Using Mini Storage When Your Child Goes To College
When your child goes off to college, you may decide that you want to transform his or her room. You may also find that your child needs some additional storage space for personal items that don't fit in the dorm room. Here are some ways you can use a mini storage facility as you begin the transition from full house to empty nest.
Choose A Storage Location
Depending on what you store in the unit, you may want to choose a location that's closer to your child's college instead of closer to your home. If you will be using mini storage to hold books, clothing, and other essentials your child might need to access during the school year, select a storage facility he or she can drive to easily. However, if you'll simply be storing the bedroom furniture and other less frequently used items, choosing a facility close to you can make it easier to transport everything when you are ready to clear out the bedroom.
Organize Items In The Bedroom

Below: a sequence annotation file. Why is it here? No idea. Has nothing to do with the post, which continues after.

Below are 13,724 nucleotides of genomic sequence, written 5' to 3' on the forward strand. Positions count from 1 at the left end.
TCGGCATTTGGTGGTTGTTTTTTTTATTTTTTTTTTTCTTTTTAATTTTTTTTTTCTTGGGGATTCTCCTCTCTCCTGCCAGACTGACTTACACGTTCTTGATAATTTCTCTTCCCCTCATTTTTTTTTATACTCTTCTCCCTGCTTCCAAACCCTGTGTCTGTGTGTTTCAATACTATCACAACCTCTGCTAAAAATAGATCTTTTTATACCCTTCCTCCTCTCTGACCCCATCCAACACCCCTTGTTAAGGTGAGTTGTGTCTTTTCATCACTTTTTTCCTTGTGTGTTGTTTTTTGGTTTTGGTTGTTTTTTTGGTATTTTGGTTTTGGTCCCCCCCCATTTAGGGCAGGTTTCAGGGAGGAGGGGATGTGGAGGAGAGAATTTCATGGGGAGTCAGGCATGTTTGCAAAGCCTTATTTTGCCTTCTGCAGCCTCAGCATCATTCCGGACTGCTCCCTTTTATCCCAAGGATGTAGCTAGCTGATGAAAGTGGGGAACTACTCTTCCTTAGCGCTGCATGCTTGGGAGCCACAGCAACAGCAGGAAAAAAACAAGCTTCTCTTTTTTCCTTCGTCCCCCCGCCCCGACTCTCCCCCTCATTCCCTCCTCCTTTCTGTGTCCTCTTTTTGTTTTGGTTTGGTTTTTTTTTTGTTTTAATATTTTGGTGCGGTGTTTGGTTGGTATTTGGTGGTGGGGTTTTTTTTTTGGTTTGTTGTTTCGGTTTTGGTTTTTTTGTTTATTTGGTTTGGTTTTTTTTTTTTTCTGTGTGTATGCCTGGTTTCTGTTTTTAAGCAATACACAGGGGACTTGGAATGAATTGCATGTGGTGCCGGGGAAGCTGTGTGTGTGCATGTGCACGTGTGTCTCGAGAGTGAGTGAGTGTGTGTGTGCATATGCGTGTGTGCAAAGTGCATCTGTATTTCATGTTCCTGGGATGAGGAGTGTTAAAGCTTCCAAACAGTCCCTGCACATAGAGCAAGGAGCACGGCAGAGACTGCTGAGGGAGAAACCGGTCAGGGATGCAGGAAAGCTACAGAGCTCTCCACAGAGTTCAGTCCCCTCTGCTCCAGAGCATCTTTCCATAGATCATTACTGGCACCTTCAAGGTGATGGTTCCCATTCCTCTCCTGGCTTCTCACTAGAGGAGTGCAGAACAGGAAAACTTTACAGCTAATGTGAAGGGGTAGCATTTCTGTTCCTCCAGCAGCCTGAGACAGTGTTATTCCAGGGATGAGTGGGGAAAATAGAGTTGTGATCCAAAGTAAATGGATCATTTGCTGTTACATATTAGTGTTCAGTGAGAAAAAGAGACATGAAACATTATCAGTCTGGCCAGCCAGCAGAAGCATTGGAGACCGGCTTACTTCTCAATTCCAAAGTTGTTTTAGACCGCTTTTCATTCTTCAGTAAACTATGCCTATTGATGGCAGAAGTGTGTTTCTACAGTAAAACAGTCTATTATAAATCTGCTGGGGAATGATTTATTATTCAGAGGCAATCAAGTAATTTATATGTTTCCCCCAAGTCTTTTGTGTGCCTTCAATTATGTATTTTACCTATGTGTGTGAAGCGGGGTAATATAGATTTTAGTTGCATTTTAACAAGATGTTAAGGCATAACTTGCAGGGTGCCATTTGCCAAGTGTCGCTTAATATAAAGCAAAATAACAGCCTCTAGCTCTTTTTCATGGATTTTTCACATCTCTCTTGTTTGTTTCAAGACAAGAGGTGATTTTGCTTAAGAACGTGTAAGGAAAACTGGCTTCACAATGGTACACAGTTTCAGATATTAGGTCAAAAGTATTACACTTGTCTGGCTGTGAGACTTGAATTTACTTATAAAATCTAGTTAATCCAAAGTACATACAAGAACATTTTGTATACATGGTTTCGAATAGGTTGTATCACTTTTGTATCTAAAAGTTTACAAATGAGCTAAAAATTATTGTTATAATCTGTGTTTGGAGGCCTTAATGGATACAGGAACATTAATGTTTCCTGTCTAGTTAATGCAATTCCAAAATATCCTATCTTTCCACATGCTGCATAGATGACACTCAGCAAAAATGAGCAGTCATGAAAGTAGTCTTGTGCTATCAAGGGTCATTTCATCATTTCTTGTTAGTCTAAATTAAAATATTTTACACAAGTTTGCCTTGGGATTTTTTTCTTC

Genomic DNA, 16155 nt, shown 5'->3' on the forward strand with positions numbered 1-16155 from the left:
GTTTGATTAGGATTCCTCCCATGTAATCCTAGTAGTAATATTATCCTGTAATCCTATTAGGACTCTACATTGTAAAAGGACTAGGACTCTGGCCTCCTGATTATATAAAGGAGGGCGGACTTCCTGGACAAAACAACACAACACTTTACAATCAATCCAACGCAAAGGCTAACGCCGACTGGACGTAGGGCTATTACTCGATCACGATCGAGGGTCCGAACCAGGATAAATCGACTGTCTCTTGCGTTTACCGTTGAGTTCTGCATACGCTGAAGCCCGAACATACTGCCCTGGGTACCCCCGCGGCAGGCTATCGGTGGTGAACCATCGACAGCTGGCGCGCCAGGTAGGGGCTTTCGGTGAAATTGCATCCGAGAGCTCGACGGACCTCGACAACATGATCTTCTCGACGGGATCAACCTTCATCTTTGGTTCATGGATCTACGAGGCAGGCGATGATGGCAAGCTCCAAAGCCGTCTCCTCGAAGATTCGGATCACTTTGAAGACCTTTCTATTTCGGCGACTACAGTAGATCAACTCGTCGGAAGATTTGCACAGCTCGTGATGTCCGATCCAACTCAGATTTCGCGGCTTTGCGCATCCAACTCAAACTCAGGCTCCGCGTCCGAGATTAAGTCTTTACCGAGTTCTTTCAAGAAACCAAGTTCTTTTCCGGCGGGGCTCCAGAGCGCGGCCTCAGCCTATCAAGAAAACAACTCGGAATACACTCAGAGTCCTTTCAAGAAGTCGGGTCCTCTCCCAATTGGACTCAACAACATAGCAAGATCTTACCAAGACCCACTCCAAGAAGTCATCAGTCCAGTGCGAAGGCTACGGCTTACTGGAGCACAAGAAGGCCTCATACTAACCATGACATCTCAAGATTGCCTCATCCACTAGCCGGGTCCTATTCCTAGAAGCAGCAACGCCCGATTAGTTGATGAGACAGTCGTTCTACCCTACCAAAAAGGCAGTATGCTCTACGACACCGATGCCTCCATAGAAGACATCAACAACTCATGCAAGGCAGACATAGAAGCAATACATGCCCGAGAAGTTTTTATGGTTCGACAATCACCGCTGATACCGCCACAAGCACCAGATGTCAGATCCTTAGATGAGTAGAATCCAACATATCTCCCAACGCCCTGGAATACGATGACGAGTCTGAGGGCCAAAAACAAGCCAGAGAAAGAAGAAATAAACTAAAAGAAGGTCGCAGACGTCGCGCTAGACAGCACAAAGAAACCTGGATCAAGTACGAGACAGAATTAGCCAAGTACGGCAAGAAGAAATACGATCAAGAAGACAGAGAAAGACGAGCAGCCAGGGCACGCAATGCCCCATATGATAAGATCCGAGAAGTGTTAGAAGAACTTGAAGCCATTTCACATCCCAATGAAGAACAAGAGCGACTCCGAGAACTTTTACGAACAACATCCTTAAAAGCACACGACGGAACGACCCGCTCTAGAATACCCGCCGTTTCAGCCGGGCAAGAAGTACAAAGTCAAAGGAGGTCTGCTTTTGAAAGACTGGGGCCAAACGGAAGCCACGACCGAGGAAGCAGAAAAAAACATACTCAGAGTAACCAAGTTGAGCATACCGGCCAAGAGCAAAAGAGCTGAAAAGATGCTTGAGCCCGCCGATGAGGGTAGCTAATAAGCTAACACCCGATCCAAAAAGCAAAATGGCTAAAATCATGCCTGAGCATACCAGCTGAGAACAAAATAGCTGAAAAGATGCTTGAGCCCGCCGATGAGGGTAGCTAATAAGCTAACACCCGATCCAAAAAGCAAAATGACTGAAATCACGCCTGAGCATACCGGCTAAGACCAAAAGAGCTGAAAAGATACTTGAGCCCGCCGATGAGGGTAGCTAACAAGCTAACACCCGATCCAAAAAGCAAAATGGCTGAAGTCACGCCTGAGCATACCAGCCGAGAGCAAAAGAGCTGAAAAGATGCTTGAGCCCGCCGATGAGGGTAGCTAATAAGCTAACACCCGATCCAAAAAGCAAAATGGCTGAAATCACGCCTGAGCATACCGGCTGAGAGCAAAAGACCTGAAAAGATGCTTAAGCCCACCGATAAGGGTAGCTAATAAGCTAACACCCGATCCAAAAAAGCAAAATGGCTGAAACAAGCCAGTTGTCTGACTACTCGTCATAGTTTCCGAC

Whether you want to use your child's old bedroom as a personal office or as a crafting room, you'll need to empty it out first. Organize items based on how often your child might need them and box them up accordingly. For example, you may want to keep boxes of old notebooks and textbooks in a closet in your home in case your college student needs them for studying. Old board games and toys, on the other hand, can be boxed up and taken to the mini storage facility. Think about whether you want to repurpose the furniture in the room or pack it away. Your child's old bed can still be used as a guest bed, and an old dresser can be used as clothing storage in a walk-in closet. Once you know what will be moved to the storage unit, you can better determine how big of a mini storage space you need.
Fill The Mini Storage UNit
You may want to rent a truck on the day you move everything to the self-storage unit. Consider moving into the unit the same weekend you move your child into his or her dorm room, as you can get all of your moving done in just a couple of days. Your mini storage facility may have trucks for rent, so be sure to ask when you sign your lease. As you fill the storage unit, place less frequently needed items in the back, reserving the front section for items you or your child may need to retrieve. Stack boxes according to weight, and consider adding a freestanding shelving system to the unit to keep everything organized.
Making the transition to an empty nest isn't always easy, but with a mini storage unit, you can free up space in your home that can be used for new hobbies or making extra space for guests.